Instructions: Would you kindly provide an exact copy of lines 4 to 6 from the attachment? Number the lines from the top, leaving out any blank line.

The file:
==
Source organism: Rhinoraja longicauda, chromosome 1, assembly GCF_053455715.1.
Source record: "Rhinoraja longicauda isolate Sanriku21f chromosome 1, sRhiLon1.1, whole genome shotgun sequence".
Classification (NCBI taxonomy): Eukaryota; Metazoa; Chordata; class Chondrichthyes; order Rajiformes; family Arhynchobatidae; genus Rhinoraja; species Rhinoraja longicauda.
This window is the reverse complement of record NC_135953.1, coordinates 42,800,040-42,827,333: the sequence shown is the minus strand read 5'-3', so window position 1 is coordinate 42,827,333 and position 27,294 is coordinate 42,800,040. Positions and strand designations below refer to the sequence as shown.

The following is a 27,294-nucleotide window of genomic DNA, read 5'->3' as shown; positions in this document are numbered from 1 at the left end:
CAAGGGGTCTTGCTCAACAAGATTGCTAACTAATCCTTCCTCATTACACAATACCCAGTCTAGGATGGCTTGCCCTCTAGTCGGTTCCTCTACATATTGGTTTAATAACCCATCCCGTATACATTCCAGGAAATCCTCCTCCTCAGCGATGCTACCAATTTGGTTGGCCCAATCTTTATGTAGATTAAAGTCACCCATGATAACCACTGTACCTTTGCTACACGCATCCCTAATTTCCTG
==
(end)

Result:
This window is the reverse complement of record NC_135953.1, coordinates 42,800,040-42,827,333: the sequence shown is the minus strand read 5'-3', so window position 1 is coordinate 42,827,333 and position 27,294 is coordinate 42,800,040. Positions and strand designations below refer to the sequence as shown.

The following is a 27,294-nucleotide window of genomic DNA, read 5'->3' as shown; positions in this document are numbered from 1 at the left end:
CAAGGGGTCTTGCTCAACAAGATTGCTAACTAATCCTTCCTCATTACACAATACCCAGTCTAGGATGGCTTGCCCTCTAGTCGGTTCCTCTACATATTGGTTTAATAACCCATCCCGTATACATTCCAGGAAATCCTCCTCCTCAGCGATGCTACCAATTTGGTTGGCCCAATCTTTATGTAGATTAAAGTCACCCATGATAACCACTGTACCTTTGCTACACGCATCCCTAATTTCCTG